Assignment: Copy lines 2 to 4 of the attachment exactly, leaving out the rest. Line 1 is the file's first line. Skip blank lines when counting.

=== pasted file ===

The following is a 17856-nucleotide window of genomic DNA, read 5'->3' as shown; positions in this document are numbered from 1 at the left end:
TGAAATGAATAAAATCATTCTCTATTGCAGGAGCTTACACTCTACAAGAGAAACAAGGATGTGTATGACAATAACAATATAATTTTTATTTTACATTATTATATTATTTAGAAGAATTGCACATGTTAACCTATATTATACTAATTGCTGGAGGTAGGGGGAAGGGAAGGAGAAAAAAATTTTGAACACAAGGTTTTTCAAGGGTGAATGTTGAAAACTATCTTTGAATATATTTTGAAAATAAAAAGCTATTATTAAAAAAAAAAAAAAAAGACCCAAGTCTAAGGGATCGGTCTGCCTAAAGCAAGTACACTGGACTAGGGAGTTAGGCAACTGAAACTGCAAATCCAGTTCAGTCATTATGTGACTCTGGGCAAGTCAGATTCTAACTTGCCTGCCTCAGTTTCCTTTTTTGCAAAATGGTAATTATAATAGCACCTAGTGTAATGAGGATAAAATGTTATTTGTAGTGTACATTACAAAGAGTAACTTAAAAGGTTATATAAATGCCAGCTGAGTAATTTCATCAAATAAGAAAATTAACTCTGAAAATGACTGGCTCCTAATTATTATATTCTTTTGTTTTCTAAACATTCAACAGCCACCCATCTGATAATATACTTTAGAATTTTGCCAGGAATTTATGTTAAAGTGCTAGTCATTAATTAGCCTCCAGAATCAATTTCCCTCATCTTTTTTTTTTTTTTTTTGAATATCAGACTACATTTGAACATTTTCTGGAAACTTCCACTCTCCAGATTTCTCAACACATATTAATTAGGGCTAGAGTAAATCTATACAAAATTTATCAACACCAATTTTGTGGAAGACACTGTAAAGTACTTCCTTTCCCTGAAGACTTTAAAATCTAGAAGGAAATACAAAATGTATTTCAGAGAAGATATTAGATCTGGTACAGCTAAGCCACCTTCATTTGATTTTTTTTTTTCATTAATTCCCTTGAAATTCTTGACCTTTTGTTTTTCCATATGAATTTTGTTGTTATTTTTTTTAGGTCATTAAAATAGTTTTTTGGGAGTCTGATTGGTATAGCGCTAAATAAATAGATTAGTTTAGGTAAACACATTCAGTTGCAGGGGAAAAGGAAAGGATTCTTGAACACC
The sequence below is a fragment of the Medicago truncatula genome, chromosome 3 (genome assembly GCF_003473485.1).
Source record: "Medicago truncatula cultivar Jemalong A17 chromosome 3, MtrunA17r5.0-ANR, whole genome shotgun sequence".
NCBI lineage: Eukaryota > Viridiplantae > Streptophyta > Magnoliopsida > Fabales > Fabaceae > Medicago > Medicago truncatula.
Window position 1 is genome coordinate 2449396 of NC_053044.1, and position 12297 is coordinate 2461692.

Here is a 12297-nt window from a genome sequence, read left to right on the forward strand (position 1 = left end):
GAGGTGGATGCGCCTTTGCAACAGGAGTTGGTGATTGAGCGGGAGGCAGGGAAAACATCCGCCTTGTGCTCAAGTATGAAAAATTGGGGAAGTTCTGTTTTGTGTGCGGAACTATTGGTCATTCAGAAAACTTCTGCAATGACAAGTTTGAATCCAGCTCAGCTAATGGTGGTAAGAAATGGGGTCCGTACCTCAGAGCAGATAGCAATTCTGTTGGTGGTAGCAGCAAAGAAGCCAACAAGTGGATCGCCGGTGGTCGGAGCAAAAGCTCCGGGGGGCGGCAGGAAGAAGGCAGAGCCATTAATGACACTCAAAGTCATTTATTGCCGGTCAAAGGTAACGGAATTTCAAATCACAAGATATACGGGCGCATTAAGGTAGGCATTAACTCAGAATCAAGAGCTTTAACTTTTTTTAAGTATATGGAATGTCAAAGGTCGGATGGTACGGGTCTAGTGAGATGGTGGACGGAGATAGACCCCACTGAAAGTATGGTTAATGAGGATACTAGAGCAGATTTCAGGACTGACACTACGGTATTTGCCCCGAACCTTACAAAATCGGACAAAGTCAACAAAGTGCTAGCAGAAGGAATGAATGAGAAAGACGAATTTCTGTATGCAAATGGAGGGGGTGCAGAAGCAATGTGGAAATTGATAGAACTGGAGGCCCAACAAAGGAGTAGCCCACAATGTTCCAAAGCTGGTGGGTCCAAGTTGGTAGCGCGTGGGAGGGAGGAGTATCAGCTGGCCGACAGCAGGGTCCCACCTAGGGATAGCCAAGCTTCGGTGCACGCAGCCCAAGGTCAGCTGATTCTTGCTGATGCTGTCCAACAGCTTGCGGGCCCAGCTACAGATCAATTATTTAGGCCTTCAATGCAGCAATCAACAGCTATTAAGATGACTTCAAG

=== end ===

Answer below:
TGAAATGAATAAAATCATTCTCTATTGCAGGAGCTTACACTCTACAAGAGAAACAAGGATGTGTATGACAATAACAATATAATTTTTATTTTACATTATTATATTATTTAGAAGAATTGCACATGTTAACCTATATTATACTAATTGCTGGAGGTAGGGGGAAGGGAAGGAGAAAAAAATTTTGAACACAAGGTTTTTCAAGGGTGAATGTTGAAAACTATCTTTGAATATATTTTGAAAATAAAAAGCTATTATTAAAAAAAAAAAAAAAAGACCCAAGTCTAAGGGATCGGTCTGCCTAAAGCAAGTACACTGGACTAGGGAGTTAGGCAACTGAAACTGCAAATCCAGTTCAGTCATTATGTGACTCTGGGCAAGTCAGATTCTAACTTGCCTGCCTCAGTTTCCTTTTTTGCAAAATGGTAATTATAATAGCACCTAGTGTAATGAGGATAAAATGTTATTTGTAGTGTACATTACAAAGAGTAACTTAAAAGGTTATATAAATGCCAGCTGAGTAATTTCATCAAATAAGAAAATTAACTCTGAAAATGACTGGCTCCTAATTATTATATTCTTTTGTTTTCTAAACATTCAACAGCCACCCATCTGATAATATACTTTAGAATTTTGCCAGGAATTTATGTTAAAGTGCTAGTCATTAATTAGCCTCCAGAATCAATTTCCCTCATCTTTTTTTTTTTTTTTTTGAATATCAGACTACATTTGAACATTTTCTGGAAACTTCCACTCTCCAGATTTCTCAACACATATTAATTAGGGCTAGAGTAAATCTATACAAAATTTATCAACACCAATTTTGTGGAAGACACTGTAAAGTACTTCCTTTCCCTGAAGACTTTAAAATCTAGAAGGAAATACAAAATGTATTTCAGAGAAGATATTAGATCTGGTACAGCTAAGCCACCTTCATTTGATTTTTTTTTTTCATTAATTCCCTTGAAATTCTTGACCTTTTGTTTTTCCATATGAATTTTGTTGTTATTTTTTTTAGGTCATTAAAATAGTTTTTTGGGAGTCTGATTGGTATAGCGCTAAATAAATAGATTAGTTTAGGTAAACACATTCAGTTGCAGGGGAAAAGGAAAGGATTCTTGAACACC
The sequence below is a fragment of the Medicago truncatula genome, chromosome 3 (genome assembly GCF_003473485.1).
Source record: "Medicago truncatula cultivar Jemalong A17 chromosome 3, MtrunA17r5.0-ANR, whole genome shotgun sequence".